```From:           steve@tartarus.uchicago.edu (Stephen A. Fenner)
Newsgroups:     sci.math,sci.physics
Subject:        The total curvature of a knot (long)
Summary:        It is > 4*pi
Keywords:       Knots, Curves, Curvature
Date:           29 May 90 02:43:10 GMT
Organization:   Dept. of Comp. Sci., The University of Chicago
```

```Ok, here is a the geometrical argument I promised on a previous post.
I'll show that any smooth, simple, closed curve in 3-space must have
total curvature at least 4*pi.  I'll try to keep the argument as
intuitive and geometrical as possible, although that's easier said than
done.

First, I'll show that the total curvature of _any_ closed curve (not
necessarily knotted) is at least 2*pi.  The lower bound for knotted curves
uses the same idea.

Let c be a smooth, simple, closed curve in R^3.  Think of c as a smooth
map from (an open set containing) the closed interval [0,r] into R^3,
parameterized by arc length (that is, |c'(t)|=1 for all t in [0,r]).
Thus r is the length of the curve, and

c(0) = c(r),
c'(0) = c'(r),
c''(0) = c''(r),
etc.

Let k(t) be the curvature of c at "time" t (0 < t < r).
If c is planar, then its total curvature must be at least 2*pi (equality
holding when c is convex) in order for its tangent vector to wind around
once.  Thus we can assume c cannot lie in any single plane.

For all t in [0,r], translate the unit tangent vector c'(t) back to the
origin.  As we go around the curve, this vector sweeps out its own curve
u on the unit sphere (i.e., u maps [0,r] into S^2 with u(t) = c'(t)).

Now note that the total curvature of c equals the total _length_ of u.
This is because for all t in [0,r]

k(t) = |c''(t)| = |u'(t)|

so
/r          /r
|           |
| k(t)dt  = | |u'(t)|dt  =  total length of u.
|           |
/ 0         / 0

Thus it suffices to show that u has length at least 2*pi.  Now for t in
[0,r], define H_t to be the hemisphere of S^2 centered at u(t).  That
is,

H_t  =  { v in R^3 :  |v| = 1  and  u(t).v > 0 }.

I like to think of H_t as a cap on the sphere, moving around with the
vector u(t), and at each time t, H_t covers exactly half of the sphere.

The proof boils down to two main points: First, as H_t moves around, it must
eventually cover the entire sphere.  That is, every point on the sphere
must be covered by H_t for some t in [0,r].  Second, H_t can only cover
new points so fast (new area covered is proportional to |u'(t)|).  Thus,
for H_t to cover the entire sphere, u must have some minimum length, which
turns out to be 2*pi.

To be more precise, say that a point v in S^2 is _painted_ at time t_0 if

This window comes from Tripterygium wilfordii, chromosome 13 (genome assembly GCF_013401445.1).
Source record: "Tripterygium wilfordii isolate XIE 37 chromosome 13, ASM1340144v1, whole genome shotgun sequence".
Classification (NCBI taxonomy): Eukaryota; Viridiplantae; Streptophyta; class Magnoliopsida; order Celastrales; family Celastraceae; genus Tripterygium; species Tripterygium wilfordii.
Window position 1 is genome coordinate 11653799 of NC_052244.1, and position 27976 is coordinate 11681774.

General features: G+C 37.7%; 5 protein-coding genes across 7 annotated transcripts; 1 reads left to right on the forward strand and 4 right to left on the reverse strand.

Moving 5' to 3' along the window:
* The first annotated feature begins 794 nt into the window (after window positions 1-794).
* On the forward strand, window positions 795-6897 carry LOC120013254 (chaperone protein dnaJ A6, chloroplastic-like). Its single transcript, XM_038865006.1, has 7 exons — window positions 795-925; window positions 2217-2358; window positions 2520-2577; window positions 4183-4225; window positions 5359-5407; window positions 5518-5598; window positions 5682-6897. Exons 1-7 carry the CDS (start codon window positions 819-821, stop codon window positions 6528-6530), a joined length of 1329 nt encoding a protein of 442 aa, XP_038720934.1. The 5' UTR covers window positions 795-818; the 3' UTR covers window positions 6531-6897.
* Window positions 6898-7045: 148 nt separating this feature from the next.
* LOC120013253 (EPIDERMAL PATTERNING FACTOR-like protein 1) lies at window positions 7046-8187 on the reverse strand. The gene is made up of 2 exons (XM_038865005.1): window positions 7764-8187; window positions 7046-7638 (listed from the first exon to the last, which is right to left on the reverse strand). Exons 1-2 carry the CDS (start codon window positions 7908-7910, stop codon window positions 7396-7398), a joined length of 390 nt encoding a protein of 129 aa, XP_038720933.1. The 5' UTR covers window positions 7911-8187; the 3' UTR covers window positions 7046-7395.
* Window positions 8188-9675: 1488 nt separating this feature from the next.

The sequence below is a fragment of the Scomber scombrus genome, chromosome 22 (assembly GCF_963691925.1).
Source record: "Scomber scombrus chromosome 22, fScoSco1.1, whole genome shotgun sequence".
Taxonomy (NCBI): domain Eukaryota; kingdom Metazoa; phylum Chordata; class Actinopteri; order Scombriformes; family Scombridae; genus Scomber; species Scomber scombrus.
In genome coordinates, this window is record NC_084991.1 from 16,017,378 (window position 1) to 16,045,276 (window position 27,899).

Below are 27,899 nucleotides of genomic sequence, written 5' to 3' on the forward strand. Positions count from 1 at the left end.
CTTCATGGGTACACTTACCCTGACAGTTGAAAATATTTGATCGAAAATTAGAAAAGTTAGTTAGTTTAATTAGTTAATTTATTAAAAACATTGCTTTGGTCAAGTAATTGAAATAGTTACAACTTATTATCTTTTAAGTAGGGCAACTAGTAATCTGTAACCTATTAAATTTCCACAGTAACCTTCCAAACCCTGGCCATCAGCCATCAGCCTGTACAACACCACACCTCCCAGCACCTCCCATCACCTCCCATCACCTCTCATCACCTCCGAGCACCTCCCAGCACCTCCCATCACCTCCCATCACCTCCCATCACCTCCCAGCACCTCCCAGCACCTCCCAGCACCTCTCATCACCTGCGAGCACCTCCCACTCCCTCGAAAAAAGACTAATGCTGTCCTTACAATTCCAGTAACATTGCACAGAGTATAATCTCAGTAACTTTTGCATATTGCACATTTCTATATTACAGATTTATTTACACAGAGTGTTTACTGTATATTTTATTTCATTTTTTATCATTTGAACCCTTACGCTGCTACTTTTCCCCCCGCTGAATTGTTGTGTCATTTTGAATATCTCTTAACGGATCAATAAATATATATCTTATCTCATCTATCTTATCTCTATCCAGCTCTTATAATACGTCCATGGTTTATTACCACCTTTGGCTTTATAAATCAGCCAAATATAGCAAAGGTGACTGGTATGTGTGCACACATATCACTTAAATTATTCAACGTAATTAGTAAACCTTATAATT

0 < t_0 < r, and v passes from being uncovered by H_t to being covered by
H_t at time t = t_0.  That is, immediately before t_0, v is not in H_t,
and at t_0, v is in H_t.

1.   I claim that for every v in S^2 there is a t_0 in (0,r] such that
v is painted at t_0.

[Proof]: Suppose not.  Then there is a point v_0 on the unit sphere that
either always remains covered or always remains uncovered by H_t.  Assume
without loss of generality that v_0 is always covered (if v_0 is always
uncovered, look at its antipodal point).  But this means that v_0.u(t)
> 0 for all t in [0,r].  Therefore, c'(t) always has a nonnegative
component in the v_0 direction, so if c(t) is to loop back on itself
(c(0) = c(r)), c'(t) must always be perpendicular to v_0 (i.e.,
c'(t).v_0 vanishes everywhere).  Then c is planar, contrary to our
assumption.  Q.E.D.

2.   H_t paints new area on S^2 at a rate equal to 2*|u'(t)|.  That is,
if A(t) is the area of that portion of the sphere painted before time
t, then A(t) can increase at a rate of at most 2*|u'(t)|.

[Handwave proof]:  Consider a small interval [t,t+dt].  Within the
interval, u moves almost in a straight line (remember, u is smooth).
The points that are painted in this interval approximately constitute
a section of the sphere swept out by the advancing boundary of H_t.
This section is bounded by two great semicircles with the same endpoint,
with maximum width |u'(t)|*dt.  The area of this section is approximately
2*|u'(t)|*dt.  (For example, think of u taking a great circle route around
the sphere; its total length is 2*pi, and the total area swept out is 4*pi.)
Taking the limit as dt approaches 0 gives the result.  Q.E.D.

Now the main result for (unknotted) closed curves:
At time t=0, no points are painted (A(0) = 0).  At time t=r, all the
points on the sphere are painted (A(r) = 4*pi) by claim 1.  Thus u must
have total length at least 2*pi by claim 2.  Q.E.D.

Now suppose c is knotted.  I claim that each point on the sphere is
painted _twice_ (two coats :-).

Suppose there is a point v_0 on S^2 which is only painted once.  By
reparameterizing the curve c (actually a cyclic shift), we can assume
v_0 is painted at some point t_1, and v_0 is uncovered for all t in
(0,t_1), and is covered for all t in [t_1,r].  In this case, c has the
following behaviour with respect to the direction v_0: at t=0, c starts
moving with a component in the negative v_0 direction and keeps moving
in this direction until t_1, where it turns around and moves in the
positive (actually nonnegative) v_0 direction until t=r.  (Its motion in
the other two orthogonal directions may be arbitrary.)

The curve c therefore cannot be knotted: it resembles a circular
rubber band that is anchored at opposite ends and twisted.  It may twist
and turn arbitrarily in the middle, between the two ends, but it can
always be unwound into a circle again.

So if c is knotted, the sphere must be entirely painted twice, making
the total area to be covered 8*pi.  By claim (2) above, the spherical
curve u must have total length at least 4*pi, thus the total curvature
of c is at least 4*pi.  Q.E.D.